"To stand any chance to get this through the council we have to get financial help," he said.


Apartment owners said they can't afford the price.

"The longer you can put off death, the better," said Dan Faller, president of the Apartment Assn. of Southern California, which represents about 12,000 apartment owners.

He added that if the standards remain on a voluntary basis, only those owners who can afford it will pay for the seismic retrofitting.

"The problem is that the industry has been hurting for the past five years," he said.

Engineers who followed the ordinance were disappointed, but remained philosophical over the decision to put off mandatory retrofitting.

"I'm always glad to see progress made, even if it's a little bit of progress," said structural engineer John Kariotis, chairman of the city's task force on concrete office buildings. "You try to do what you think is the best, but you have to accept what you get because we're competing with a lot of other things trying to reduce hazards," Kariotis said.

Thomas A. Sabol, president of Englekirk and Sabol, a Los Angeles structural engineering firm, added that he hasn't given up hope that the measures will eventually be required.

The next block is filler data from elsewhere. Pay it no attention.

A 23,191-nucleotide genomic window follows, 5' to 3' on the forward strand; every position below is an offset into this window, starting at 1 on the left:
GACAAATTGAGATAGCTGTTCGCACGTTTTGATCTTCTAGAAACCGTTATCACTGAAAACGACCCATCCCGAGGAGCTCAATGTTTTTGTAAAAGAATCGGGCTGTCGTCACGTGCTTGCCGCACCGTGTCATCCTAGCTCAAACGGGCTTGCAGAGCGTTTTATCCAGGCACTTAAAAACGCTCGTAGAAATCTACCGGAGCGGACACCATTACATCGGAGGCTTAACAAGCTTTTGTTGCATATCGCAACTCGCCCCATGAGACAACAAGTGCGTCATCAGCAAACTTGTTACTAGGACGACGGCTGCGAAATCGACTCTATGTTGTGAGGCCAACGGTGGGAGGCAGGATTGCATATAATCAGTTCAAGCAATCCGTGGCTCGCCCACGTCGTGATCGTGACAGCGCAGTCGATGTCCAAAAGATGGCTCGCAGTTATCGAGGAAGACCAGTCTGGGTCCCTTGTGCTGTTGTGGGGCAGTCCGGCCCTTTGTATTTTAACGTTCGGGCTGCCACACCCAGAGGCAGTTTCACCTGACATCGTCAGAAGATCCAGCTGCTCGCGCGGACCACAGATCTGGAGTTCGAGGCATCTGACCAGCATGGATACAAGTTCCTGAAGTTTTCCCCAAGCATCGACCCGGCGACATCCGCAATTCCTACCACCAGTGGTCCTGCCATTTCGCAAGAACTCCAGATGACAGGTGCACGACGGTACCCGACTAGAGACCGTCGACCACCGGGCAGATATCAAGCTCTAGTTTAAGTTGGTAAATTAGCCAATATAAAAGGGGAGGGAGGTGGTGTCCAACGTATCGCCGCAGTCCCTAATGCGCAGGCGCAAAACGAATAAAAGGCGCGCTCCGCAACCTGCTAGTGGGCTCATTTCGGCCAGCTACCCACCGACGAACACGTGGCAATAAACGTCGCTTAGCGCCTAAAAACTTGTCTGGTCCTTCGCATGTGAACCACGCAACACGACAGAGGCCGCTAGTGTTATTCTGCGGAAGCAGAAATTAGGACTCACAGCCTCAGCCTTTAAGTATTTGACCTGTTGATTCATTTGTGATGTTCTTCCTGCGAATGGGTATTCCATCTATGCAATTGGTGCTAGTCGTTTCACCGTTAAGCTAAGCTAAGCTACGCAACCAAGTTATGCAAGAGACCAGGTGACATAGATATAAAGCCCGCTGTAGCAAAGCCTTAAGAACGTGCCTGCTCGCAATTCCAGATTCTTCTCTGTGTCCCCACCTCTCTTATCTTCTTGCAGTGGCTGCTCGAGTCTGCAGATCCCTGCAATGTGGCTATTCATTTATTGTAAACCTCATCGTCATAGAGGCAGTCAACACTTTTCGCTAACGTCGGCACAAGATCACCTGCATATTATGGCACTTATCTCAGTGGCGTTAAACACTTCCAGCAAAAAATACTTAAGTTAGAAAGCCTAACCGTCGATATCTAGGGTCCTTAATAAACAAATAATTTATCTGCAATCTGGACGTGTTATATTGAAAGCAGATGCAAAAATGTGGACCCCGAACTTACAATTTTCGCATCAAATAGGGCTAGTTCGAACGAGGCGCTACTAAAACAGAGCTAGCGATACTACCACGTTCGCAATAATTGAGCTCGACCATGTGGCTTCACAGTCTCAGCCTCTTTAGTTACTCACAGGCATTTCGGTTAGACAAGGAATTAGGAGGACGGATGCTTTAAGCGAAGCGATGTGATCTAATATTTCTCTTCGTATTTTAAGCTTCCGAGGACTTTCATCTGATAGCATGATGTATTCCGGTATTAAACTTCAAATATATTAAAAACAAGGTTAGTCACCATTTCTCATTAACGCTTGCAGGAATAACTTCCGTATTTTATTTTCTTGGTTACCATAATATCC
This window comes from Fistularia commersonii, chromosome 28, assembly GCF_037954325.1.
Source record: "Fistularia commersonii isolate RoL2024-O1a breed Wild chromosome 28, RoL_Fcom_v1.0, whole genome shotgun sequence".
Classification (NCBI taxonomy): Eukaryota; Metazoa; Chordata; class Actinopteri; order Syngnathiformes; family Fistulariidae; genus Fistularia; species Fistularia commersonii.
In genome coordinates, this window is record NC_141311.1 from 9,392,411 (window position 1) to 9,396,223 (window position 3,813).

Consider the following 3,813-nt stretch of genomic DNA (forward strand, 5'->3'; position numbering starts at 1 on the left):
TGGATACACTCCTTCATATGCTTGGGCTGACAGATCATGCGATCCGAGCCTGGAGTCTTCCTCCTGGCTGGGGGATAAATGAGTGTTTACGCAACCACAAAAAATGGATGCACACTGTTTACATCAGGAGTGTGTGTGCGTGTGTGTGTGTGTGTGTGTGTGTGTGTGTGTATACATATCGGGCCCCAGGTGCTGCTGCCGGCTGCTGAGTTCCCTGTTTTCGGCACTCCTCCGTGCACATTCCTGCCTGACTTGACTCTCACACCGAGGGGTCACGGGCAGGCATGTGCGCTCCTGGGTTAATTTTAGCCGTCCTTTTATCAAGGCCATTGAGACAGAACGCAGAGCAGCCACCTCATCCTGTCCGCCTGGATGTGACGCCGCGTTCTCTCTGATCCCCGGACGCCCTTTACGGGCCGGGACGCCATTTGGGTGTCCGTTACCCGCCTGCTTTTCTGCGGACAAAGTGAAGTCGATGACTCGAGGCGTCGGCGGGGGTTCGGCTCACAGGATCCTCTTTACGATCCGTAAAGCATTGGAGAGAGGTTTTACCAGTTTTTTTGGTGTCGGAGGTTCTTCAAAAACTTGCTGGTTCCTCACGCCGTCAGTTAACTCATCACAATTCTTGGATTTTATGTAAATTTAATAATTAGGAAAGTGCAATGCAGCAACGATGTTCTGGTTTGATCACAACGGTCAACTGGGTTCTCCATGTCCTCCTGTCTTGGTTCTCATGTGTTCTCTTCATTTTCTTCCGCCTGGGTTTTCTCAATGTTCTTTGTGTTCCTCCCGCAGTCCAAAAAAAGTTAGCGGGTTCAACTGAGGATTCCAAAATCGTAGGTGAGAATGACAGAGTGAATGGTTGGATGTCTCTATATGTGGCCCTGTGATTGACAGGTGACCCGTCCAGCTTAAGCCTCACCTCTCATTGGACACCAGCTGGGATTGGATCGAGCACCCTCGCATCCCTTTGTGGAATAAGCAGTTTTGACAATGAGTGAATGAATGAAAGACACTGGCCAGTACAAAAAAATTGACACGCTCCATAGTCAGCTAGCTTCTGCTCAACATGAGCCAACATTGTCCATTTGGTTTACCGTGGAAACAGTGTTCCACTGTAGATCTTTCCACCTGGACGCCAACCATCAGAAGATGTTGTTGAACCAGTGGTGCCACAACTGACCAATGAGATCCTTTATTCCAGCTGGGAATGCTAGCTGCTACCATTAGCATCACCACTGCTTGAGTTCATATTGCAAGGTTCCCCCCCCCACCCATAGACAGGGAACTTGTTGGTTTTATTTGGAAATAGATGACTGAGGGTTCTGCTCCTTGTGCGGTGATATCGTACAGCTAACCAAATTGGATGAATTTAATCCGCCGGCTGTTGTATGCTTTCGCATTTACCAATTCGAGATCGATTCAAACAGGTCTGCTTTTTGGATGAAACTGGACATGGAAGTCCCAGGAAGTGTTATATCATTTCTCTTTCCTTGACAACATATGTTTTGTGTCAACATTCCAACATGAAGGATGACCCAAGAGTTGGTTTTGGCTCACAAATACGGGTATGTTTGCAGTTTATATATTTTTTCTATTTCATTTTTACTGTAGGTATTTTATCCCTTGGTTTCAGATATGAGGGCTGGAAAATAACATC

"While I think their original goal was to have a mandatory ordinance, given the care with which they have approached all the other ordinances, I think this is the first step," Sabol said.

Although it took more than a decade for the city to get all old masonry buildings reinforced, he said, "In the end, they got all they were shooting for."

Most of the buildings targeted are at least 20 years old and would cost from $3,000 for a small single-family home to millions for a large commercial building.

Deppe said his department is most concerned about the 1,200 so-called non-ductile concrete buildings that are used for retail sales, offices and garages. The buildings have weak shear walls, which can fail in a moderate earthquake, causing collapse.

Had the Northridge quake occurred during business hours, 2,000 to 3,000 people could have died in collapsed department stores and medical buildings with the weak shear walls, according to a city report.

Deppe said that the survey would initially concentrate on identifying those non-ductile buildings so that the city can impose mandatory standards for those buildings first.

He said that the department is least likely to impose mandatory standards on the 50,000 single-family homes built before 1960 because the cost of such work is expected to be beyond the means of most homeowners.

Deppe said the city's Community Redevelopment Agency has been working with Wells Fargo Bank to devise a financing mechanism for such property owners. He said the city may also issue bonds to provide low or zero-interest loans for the seismic work or persuade insurance firms to provide breaks in insurance costs for those who make the upgrades.

"We are serious about this," he said. "These are life safety ordinances."

Staff writer Doug Smith contributed to this story.